Still, the patently contradictory impressions of Ezra Maas given to Daniel by those associated with him (collected in “Ezra Maas: An Oral History” and interspersed throughout the novel — although it is not entirely clear whether these were to be part of Daniel’s biography or have been assembled by the editor from Daniel’s notes) do not so much make Maas into a complex character as so insist on his mutability that all of his conflicting qualities are essentially canceled out, leaving him again mostly a blank. The repetition of this device unavoidably causes the reader to assume that, no matter where Daniel James’s search for the truth takes him next, we will not learn the “truth” because there is no truth about Ezra Maas, only endlessly mutating conjecture. At some point, this becomes merely tedious.
However, the novel’s larger formal conceit manages to sustain interest, and “Daniel James” is a more interesting character than Ezra Maas. One suspects that Daniel is actually less interested in Ezra Maas himself than in managing to write a book, and thus arguably The Unauthorized Biography of Ezra Maas is more an investigation into its own modes of representation, and their arrangement into an integrated work of fiction, than an investigation into the life of a reclusive artist. Its most provocative theme is not the slipperiness of identity or the elusiveness of truth but the configuration of fiction as a literary form. Its most pressing concern is to show how failure can be the grounds for success, how aesthetic order can be produced from disorder. (In this regard, the postmodern novel Ezra Maas most resembles is Gilbert Sorrentino’s Mulligan Stew.) The authorial Daniel James is best represented not by “Daniel James” the would-be biographer but the editor of all the documents that have been gathered to create The Unauthorized Biography of Ezra Maas.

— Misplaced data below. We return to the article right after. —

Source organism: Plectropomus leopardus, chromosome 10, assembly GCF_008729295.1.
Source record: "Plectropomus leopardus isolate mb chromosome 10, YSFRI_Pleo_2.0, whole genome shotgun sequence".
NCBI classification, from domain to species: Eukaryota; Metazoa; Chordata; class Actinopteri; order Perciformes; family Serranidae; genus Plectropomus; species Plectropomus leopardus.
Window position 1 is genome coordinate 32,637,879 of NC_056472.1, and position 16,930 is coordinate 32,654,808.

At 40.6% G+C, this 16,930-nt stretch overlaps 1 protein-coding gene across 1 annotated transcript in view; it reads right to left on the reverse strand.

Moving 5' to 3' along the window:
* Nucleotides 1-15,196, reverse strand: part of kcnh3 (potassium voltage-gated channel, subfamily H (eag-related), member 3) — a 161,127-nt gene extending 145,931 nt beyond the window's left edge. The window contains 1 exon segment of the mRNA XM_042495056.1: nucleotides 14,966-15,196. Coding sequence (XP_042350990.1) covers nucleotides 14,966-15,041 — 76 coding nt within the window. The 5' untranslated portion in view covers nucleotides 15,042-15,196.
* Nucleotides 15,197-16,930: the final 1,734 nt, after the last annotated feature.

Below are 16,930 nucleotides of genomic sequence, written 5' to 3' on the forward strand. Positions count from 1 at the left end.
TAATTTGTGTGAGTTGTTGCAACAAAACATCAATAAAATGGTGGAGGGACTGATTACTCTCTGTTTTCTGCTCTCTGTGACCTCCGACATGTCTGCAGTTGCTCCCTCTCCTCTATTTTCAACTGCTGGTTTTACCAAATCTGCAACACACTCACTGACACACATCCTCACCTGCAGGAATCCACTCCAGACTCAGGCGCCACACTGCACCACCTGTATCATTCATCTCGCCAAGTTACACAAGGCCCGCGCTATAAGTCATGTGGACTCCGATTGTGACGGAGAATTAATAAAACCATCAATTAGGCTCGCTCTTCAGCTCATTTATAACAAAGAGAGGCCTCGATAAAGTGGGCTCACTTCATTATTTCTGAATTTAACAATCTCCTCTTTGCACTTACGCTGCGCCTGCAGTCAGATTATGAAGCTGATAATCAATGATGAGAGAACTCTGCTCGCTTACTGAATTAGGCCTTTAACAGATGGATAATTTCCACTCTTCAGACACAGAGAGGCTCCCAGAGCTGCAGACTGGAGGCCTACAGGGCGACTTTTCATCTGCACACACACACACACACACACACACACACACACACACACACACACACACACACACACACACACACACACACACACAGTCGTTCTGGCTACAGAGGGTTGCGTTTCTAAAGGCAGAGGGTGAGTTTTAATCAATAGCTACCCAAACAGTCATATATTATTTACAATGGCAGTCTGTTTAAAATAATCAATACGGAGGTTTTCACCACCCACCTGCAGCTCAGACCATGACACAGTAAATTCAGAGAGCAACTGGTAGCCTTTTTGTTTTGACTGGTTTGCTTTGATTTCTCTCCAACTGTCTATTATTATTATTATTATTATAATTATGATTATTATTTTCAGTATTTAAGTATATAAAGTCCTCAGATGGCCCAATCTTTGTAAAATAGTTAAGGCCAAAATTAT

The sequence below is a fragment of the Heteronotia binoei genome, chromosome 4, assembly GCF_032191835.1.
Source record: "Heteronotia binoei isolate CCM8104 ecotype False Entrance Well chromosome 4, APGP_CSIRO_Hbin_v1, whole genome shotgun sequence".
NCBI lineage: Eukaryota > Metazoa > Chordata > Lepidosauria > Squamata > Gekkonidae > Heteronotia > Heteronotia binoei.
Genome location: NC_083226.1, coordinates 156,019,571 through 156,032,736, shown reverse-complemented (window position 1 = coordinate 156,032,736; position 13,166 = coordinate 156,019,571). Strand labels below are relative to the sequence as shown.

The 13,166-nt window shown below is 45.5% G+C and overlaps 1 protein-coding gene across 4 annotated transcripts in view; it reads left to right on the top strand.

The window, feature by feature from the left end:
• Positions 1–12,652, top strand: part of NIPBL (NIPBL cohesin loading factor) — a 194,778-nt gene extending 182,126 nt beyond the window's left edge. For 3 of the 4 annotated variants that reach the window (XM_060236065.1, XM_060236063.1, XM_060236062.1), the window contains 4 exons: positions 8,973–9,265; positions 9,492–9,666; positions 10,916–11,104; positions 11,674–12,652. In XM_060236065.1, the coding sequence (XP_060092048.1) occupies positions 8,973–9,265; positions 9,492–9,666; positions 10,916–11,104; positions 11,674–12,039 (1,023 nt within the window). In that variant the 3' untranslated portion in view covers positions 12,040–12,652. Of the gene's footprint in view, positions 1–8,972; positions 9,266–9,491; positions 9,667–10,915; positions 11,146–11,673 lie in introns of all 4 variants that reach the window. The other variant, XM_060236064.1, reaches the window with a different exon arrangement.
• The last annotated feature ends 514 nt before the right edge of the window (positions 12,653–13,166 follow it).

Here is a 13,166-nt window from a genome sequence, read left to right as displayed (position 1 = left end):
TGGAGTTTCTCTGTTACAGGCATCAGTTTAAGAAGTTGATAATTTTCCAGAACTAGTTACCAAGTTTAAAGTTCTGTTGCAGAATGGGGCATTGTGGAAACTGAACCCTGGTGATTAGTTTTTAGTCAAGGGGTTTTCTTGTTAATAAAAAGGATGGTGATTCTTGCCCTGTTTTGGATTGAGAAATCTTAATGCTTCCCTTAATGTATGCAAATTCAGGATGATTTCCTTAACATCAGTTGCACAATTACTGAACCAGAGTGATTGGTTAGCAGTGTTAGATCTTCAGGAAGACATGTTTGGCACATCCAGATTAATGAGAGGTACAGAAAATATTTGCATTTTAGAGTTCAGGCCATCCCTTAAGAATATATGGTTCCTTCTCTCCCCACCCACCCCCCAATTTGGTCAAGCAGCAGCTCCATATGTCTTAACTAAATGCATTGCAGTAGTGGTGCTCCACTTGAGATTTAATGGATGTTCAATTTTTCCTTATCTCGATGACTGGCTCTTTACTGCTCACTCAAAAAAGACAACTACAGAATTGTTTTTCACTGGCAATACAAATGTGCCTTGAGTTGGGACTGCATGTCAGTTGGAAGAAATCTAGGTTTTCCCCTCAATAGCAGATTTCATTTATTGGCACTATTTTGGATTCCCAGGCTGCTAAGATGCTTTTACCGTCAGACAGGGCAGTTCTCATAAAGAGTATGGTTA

This sort of play with point of view and structural legerdemain are the prototypical features of postmodern fiction, and while Ezra Maas provides a diverting enough variation on the self-reflexive strategies of postmodernism, its elaborate artifice seems little different in kind from that first cultivated by writers such as Barth and Robert Coover. It doesn’t really advance the further possibilities of self-reflexivity as a literary technique or introduce any particular formal innovations. (It is most accurate to call The Unauthorized Biography of Ezra Maas an epistolary novel, a form that goes back to the very beginnings of the novel, and the extension of the form to the assemblage of various kinds of documents is relatively common in contemporary fiction.) Most palpably, it seems more a summing-up of the paradigmatic practices of postmodern fiction, an anatomy of its fundamental assumptions, than an attempt to revise or reinvigorate it to better fit with changed cultural circumstances.
The Unauthorized Biography of Ezra Maas is not necessarily an aesthetic failure: its use of the compiled document form is deft enough — although the editor’s footnotes do at times seem superfluous — and the novel does evoke an effectively creepy tone as Daniel becomes more and more suspicious of the entire shady apparatus built around Ezra Maas by the “Maas Foundation” and literally starts to fear for his safety. The novel does not take itself too seriously, making it easier to accept its more prankish qualities. But the sense it leaves that finally nothing much is at stake does prompt reflection on the remaining value of the term “postmodern” in identifying certain works of fiction that are blatantly unconventional, but now utterly familiar in their efforts to “bare the device.” Perhaps this mode has entered its mannerist period, destined to repeat the same strategies and gestures. Perhaps the way forward for adventurous or experimental fiction lies not in the flamboyant antics of Ezra Maas (or the novels of a writer like Mark Danielewski), but in more subtle reimaginings of form that are less ostentatiously metafictional and, following perhaps a writer such as Gary Lutz, a renewed attention to the yet untapped resources of language.
Daniel Green is a literary critic whose essays and reviews have appeared in a variety of publications, both online and in print. His new book, Beyond the Blurb, has just been published by Cow Eye Press and his website can be found at: http://noggs.typepad.com.